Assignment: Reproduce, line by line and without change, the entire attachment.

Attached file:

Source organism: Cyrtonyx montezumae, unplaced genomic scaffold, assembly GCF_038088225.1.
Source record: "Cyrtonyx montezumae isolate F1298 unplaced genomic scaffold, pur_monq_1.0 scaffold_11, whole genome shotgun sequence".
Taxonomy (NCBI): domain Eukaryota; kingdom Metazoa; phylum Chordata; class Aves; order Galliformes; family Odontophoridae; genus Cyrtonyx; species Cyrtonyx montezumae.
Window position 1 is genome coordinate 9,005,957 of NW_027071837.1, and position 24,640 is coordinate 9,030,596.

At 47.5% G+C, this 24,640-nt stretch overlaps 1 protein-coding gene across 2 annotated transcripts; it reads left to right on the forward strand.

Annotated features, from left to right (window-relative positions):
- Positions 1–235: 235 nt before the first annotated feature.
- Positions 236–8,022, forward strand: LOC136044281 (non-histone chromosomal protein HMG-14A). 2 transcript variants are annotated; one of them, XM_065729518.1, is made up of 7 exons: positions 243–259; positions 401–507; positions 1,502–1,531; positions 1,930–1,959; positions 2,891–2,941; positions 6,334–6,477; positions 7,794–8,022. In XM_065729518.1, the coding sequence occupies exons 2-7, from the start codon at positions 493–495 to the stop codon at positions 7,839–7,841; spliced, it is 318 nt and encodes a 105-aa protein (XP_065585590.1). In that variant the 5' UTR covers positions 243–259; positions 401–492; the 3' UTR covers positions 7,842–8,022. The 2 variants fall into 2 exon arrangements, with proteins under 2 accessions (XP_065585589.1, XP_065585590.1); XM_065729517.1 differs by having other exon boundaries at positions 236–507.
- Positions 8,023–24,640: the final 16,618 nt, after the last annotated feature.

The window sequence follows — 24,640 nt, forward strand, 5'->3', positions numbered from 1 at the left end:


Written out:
Source organism: Cyrtonyx montezumae, unplaced genomic scaffold, assembly GCF_038088225.1.
Source record: "Cyrtonyx montezumae isolate F1298 unplaced genomic scaffold, pur_monq_1.0 scaffold_11, whole genome shotgun sequence".
Taxonomy (NCBI): domain Eukaryota; kingdom Metazoa; phylum Chordata; class Aves; order Galliformes; family Odontophoridae; genus Cyrtonyx; species Cyrtonyx montezumae.
Window position 1 is genome coordinate 9,005,957 of NW_027071837.1, and position 24,640 is coordinate 9,030,596.

At 47.5% G+C, this 24,640-nt stretch overlaps 1 protein-coding gene across 2 annotated transcripts; it reads left to right on the forward strand.

Annotated features, from left to right (window-relative positions):
- Positions 1–235: 235 nt before the first annotated feature.
- Positions 236–8,022, forward strand: LOC136044281 (non-histone chromosomal protein HMG-14A). 2 transcript variants are annotated; one of them, XM_065729518.1, is made up of 7 exons: positions 243–259; positions 401–507; positions 1,502–1,531; positions 1,930–1,959; positions 2,891–2,941; positions 6,334–6,477; positions 7,794–8,022. In XM_065729518.1, the coding sequence occupies exons 2-7, from the start codon at positions 493–495 to the stop codon at positions 7,839–7,841; spliced, it is 318 nt and encodes a 105-aa protein (XP_065585590.1). In that variant the 5' UTR covers positions 243–259; positions 401–492; the 3' UTR covers positions 7,842–8,022. The 2 variants fall into 2 exon arrangements, with proteins under 2 accessions (XP_065585589.1, XP_065585590.1); XM_065729517.1 differs by having other exon boundaries at positions 236–507.
- Positions 8,023–24,640: the final 16,618 nt, after the last annotated feature.

The window sequence follows — 24,640 nt, forward strand, 5'->3', positions numbered from 1 at the left end: